It was then that the family of the boy began to tell us about the changes they had seen in him (Jose Antonio) over the months that the teams had began visiting their home. At first, Jose Antonio would spend all of his time on a makeshift bed in a dark room groaning as he was not able to speak. But since the teams had been visiting, he had become remarkably more alert. He was awake and energetic, playful and so much more communicative. And his mother attributed his progress to the simple fact that the teams had been coming to pray for him.

I know it sounds far fetched to think that a simple thing like praying for a young boy in the barrio could actually make any type of impact, but I saw the change with my own eyes over the course of several subsequent months. Initially, I thought it to be coincidence or happenstance, but the Bible talks about Jesus healing many people simply because of their faith in Him. Why couldn’t that still happen today?

We spent the next few days simply hanging out in the barrio, handing out empanadas in the park, jump roping with the kids, drawing mural with sidewalk chalk, handing out supplies, and simply loving people. Then it was time for our free day. Though it seemed like we had just gotten there and it didn’t feel like we had really ‘done’ that much work, we were off to the coast for a long day of zip lining, body boarding, and eating. And that’s when it all started to sync in…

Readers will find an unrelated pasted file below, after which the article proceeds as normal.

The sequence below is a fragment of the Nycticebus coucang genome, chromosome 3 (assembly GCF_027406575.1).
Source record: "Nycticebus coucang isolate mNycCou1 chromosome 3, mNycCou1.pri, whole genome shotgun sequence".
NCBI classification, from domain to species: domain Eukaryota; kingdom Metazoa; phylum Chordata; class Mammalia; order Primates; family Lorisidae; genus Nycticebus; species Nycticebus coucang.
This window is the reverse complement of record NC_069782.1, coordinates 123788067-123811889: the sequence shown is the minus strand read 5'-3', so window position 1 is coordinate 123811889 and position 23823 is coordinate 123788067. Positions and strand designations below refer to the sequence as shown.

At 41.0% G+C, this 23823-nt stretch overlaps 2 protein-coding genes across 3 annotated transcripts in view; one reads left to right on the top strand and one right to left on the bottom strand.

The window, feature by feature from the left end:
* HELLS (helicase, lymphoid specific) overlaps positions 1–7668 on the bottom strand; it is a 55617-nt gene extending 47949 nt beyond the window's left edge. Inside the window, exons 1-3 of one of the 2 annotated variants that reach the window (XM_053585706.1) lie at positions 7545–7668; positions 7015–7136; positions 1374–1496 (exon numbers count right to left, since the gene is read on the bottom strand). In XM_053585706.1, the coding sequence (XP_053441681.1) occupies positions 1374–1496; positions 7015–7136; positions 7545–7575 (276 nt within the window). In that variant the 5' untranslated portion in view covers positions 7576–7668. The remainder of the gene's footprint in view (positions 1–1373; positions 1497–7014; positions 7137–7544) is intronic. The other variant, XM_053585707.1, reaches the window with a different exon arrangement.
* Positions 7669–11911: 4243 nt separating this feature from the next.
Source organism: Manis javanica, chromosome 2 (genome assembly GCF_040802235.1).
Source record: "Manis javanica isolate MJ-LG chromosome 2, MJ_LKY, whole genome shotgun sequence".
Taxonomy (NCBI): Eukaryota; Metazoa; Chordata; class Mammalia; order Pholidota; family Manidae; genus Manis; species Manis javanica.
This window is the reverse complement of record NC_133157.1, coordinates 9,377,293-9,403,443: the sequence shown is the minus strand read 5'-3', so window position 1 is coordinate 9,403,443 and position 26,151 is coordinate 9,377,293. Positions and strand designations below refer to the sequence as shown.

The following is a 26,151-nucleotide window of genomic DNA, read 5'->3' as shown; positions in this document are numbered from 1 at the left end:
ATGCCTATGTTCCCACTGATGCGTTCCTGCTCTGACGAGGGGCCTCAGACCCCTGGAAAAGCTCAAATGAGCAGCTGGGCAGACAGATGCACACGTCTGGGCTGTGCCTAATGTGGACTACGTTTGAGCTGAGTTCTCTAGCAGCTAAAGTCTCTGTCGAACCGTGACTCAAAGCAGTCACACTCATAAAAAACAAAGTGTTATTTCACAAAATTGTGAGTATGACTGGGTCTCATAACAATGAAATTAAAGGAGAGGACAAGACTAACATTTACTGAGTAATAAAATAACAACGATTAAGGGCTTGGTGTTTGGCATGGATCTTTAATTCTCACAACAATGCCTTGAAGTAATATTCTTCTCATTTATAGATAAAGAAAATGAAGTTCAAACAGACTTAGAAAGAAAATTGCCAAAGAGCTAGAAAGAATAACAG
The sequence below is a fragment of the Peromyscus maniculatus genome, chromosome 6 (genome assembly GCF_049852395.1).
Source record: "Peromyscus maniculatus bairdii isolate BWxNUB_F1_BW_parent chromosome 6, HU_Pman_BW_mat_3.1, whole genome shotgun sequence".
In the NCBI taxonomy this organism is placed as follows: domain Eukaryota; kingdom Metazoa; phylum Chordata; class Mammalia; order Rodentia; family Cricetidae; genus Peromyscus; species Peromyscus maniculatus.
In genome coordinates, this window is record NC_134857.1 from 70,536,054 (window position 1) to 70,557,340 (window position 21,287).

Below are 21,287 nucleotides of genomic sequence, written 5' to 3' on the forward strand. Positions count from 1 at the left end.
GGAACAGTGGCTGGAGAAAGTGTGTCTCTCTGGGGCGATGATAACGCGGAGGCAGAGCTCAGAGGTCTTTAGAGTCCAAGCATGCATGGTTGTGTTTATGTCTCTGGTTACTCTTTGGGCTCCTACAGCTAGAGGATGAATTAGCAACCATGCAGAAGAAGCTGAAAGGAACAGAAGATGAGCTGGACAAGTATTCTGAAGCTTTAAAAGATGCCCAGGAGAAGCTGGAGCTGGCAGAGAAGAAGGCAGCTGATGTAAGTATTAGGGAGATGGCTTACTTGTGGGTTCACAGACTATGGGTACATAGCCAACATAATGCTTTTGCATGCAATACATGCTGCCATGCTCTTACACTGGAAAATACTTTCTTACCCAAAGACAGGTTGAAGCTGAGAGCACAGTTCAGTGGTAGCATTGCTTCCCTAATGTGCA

We had held garage sales and bake sales and asked family and friends for donations so that we could bring some project money to put toward a community project. In addition to all of the supplies and clothes and shoes that we had brought, we had an additional $1000 for a project. At the time, we were pretty proud of ourselves for having raised that much money. But after our day on the beach, we ran some rough calculations and found that we had collectively spent over $2500 just that day! Though we had a lot of fun, we couldn’t help think about all of the fun we had with the people we had interacted with over the past few days and how much that $2500 would have done for them. Fortunately for us and our guilt, we where heading back into service the next day.

The next morning, we began working on the house of an older man on disability in the neighborhood. He had a very small two-room house but thought that if he could add a small room onto it that he could rent it out and make a little extra money to make ends meet. Our job was to lay the cement foundation for the room to be built on.